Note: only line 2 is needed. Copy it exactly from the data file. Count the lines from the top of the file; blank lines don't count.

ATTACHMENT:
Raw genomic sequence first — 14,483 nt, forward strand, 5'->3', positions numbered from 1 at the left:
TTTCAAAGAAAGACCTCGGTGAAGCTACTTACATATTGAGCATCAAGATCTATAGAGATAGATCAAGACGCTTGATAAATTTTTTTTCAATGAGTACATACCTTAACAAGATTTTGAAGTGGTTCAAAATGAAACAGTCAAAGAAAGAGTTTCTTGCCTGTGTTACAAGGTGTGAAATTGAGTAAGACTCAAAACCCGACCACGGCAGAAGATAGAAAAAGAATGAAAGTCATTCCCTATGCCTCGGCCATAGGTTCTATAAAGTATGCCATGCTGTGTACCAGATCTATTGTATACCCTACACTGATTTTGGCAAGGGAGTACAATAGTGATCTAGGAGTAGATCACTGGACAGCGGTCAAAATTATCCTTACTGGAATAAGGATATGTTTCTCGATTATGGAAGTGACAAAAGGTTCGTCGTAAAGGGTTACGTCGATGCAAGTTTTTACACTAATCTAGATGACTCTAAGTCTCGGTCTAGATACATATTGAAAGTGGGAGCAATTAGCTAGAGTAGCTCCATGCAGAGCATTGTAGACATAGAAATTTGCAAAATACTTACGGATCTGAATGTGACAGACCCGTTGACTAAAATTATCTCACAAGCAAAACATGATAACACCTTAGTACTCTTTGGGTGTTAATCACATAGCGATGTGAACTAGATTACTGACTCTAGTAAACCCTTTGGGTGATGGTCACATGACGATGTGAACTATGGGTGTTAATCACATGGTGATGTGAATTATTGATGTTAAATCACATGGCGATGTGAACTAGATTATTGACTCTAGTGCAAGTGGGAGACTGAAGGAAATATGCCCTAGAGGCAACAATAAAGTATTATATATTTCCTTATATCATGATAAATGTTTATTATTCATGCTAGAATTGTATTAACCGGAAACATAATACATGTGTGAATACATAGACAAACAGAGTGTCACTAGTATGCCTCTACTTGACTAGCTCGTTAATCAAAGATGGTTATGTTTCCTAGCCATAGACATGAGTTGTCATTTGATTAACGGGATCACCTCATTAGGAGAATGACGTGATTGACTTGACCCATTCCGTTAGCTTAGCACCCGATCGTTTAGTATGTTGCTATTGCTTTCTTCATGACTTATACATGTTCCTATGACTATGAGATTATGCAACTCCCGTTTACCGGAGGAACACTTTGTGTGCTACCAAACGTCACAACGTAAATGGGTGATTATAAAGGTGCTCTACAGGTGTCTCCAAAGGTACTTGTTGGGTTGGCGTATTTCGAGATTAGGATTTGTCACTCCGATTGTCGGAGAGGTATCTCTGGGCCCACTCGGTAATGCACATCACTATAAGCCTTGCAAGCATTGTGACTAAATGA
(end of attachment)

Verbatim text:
TTTCAAAGAAAGACCTCGGTGAAGCTACTTACATATTGAGCATCAAGATCTATAGAGATAGATCAAGACGCTTGATAAATTTTTTTTCAATGAGTACATACCTTAACAAGATTTTGAAGTGGTTCAAAATGAAACAGTCAAAGAAAGAGTTTCTTGCCTGTGTTACAAGGTGTGAAATTGAGTAAGACTCAAAACCCGACCACGGCAGAAGATAGAAAAAGAATGAAAGTCATTCCCTATGCCTCGGCCATAGGTTCTATAAAGTATGCCATGCTGTGTACCAGATCTATTGTATACCCTACACTGATTTTGGCAAGGGAGTACAATAGTGATCTAGGAGTAGATCACTGGACAGCGGTCAAAATTATCCTTACTGGAATAAGGATATGTTTCTCGATTATGGAAGTGACAAAAGGTTCGTCGTAAAGGGTTACGTCGATGCAAGTTTTTACACTAATCTAGATGACTCTAAGTCTCGGTCTAGATACATATTGAAAGTGGGAGCAATTAGCTAGAGTAGCTCCATGCAGAGCATTGTAGACATAGAAATTTGCAAAATACTTACGGATCTGAATGTGACAGACCCGTTGACTAAAATTATCTCACAAGCAAAACATGATAACACCTTAGTACTCTTTGGGTGTTAATCACATAGCGATGTGAACTAGATTACTGACTCTAGTAAACCCTTTGGGTGATGGTCACATGACGATGTGAACTATGGGTGTTAATCACATGGTGATGTGAATTATTGATGTTAAATCACATGGCGATGTGAACTAGATTATTGACTCTAGTGCAAGTGGGAGACTGAAGGAAATATGCCCTAGAGGCAACAATAAAGTATTATATATTTCCTTATATCATGATAAATGTTTATTATTCATGCTAGAATTGTATTAACCGGAAACATAATACATGTGTGAATACATAGACAAACAGAGTGTCACTAGTATGCCTCTACTTGACTAGCTCGTTAATCAAAGATGGTTATGTTTCCTAGCCATAGACATGAGTTGTCATTTGATTAACGGGATCACCTCATTAGGAGAATGACGTGATTGACTTGACCCATTCCGTTAGCTTAGCACCCGATCGTTTAGTATGTTGCTATTGCTTTCTTCATGACTTATACATGTTCCTATGACTATGAGATTATGCAACTCCCGTTTACCGGAGGAACACTTTGTGTGCTACCAAACGTCACAACGTAAATGGGTGATTATAAAGGTGCTCTACAGGTGTCTCCAAAGGTACTTGTTGGGTTGGCGTATTTCGAGATTAGGATTTGTCACTCCGATTGTCGGAGAGGTATCTCTGGGCCCACTCGGTAATGCACATCACTATAAGCCTTGCAAGCATTGTGACTAAATGA